Postprint version. Published in Marine and Freshwater Behaviour and Physiology, Volume 43, Issue 4, July 1, 2010, pages 257-281.
NOTE: At the time of publication, the author Sean C. Lema was not yet affiliated with Cal Poly.
The definitive version is available at https://doi.org/10.1080/10236244.2010.498632.
Amargosa pupfish (Cyprinodon nevadensis amargosae) occupy remote desert habitats that vary widely in environmental conditions from day to night. In this study, die! patterns of behavior were documented for pupfish in their natural habitat, and examined relative to changes in the abundance of mRNAs encoding prepro-arginine vasotocin (pro-VT), prepro-isotocin (pro-IT), three distinct vasotocin receptors (V1a1, V1a2, and V2), and an isotocin receptor (ITR) in the brain. The behavior of wild pupfish varied diurnally, with frequent aggression from 12:00 to 15:00 h and courtship and spawning most common between 15:00 and 19:00h. Transcript abundance for pro-VT in the brain also changed diurnally with mRNA levels highest at night when the pupfish were least active. Transcripts encoding VT and IT receptors, however, exhibited distinct die! patterns, with V1a2 receptor transcripts showing sex-specific diurnal changes, but V2 receptor and ITR receptor mRNAs varying similarly for males and females. V1a1 and pro-IT transcript abundance were constant over day-night in both sexes. These results document diurnal variation in mRNAs encoding pro-VT and the V1a2, V2, and ITR receptors in the pupfish brain, and provide evidence that diel regulation of V1a2 receptor transcript abundance differs between males and females.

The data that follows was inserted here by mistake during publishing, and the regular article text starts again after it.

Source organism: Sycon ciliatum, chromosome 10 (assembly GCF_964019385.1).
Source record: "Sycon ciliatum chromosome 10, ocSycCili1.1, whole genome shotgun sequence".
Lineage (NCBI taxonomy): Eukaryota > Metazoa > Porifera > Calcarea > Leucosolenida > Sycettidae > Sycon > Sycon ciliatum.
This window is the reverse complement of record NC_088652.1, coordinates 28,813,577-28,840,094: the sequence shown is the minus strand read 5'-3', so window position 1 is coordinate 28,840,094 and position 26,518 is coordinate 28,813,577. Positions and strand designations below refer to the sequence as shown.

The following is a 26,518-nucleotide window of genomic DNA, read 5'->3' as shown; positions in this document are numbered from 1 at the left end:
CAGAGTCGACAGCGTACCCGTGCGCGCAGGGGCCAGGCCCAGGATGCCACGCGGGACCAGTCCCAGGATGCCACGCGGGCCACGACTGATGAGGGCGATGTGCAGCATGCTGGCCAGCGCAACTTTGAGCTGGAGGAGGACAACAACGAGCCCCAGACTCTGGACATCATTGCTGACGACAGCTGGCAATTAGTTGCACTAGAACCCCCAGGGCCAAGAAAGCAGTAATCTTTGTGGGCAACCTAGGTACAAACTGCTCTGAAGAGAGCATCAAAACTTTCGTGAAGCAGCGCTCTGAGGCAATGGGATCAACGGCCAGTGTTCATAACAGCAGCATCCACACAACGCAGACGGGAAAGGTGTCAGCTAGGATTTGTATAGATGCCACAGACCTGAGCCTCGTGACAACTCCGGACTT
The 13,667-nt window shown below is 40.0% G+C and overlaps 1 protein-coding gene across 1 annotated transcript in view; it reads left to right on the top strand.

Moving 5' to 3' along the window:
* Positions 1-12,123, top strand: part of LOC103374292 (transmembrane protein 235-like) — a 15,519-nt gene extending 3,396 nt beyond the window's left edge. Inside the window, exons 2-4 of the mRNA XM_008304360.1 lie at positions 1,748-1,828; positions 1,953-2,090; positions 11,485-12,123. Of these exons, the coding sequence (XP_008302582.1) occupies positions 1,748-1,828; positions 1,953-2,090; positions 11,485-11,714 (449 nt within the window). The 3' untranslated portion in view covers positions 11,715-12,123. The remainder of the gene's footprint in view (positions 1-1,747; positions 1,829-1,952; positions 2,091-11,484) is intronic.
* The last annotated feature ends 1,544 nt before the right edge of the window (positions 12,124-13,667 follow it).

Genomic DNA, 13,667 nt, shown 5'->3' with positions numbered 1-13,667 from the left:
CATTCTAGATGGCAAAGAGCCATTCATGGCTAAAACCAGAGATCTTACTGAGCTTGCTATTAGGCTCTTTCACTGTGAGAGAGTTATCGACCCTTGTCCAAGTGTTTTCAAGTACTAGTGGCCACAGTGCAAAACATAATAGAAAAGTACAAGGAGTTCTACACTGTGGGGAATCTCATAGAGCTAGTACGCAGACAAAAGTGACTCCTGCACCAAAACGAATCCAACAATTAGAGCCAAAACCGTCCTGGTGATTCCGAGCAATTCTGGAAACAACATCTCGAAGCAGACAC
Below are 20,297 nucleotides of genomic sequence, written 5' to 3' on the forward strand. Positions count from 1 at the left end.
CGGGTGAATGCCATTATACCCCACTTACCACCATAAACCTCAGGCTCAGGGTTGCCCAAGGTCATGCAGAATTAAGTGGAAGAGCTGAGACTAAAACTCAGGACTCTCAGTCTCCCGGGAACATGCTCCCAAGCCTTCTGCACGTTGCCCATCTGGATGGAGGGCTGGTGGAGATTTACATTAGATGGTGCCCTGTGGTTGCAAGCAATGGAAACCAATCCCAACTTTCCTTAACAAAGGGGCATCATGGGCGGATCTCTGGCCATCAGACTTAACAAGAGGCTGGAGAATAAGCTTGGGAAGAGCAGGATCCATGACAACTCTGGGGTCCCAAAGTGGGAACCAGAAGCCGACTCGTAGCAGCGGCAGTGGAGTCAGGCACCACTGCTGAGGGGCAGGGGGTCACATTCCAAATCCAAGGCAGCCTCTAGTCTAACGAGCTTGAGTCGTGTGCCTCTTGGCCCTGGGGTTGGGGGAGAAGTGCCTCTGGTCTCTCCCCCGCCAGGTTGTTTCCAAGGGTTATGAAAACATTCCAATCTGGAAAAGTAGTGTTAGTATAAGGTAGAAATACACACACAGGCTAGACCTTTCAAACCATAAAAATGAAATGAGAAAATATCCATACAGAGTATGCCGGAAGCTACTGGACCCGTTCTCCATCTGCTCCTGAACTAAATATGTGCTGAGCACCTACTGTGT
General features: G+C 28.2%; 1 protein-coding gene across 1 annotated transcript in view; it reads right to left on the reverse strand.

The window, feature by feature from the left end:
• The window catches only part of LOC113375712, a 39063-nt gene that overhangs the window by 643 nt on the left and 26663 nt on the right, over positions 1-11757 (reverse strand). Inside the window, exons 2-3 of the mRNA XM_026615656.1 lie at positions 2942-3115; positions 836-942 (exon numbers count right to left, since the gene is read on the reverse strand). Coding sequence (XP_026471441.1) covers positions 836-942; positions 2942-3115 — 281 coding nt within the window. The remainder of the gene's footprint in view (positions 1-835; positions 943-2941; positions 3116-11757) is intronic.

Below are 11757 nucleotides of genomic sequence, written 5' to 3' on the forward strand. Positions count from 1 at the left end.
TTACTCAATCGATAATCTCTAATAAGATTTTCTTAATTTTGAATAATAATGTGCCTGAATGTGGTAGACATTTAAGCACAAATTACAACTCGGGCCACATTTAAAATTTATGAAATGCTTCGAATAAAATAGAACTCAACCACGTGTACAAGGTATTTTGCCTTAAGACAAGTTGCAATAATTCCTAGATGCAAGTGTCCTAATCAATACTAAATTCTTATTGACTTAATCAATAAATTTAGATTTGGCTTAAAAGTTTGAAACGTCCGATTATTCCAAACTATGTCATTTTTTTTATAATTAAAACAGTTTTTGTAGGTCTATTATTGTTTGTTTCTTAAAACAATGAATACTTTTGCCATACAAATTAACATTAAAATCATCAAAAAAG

2010 Taylor & Francis.
This is an electronic version of an article published in Marine and Freshwater Behaviour Physiology.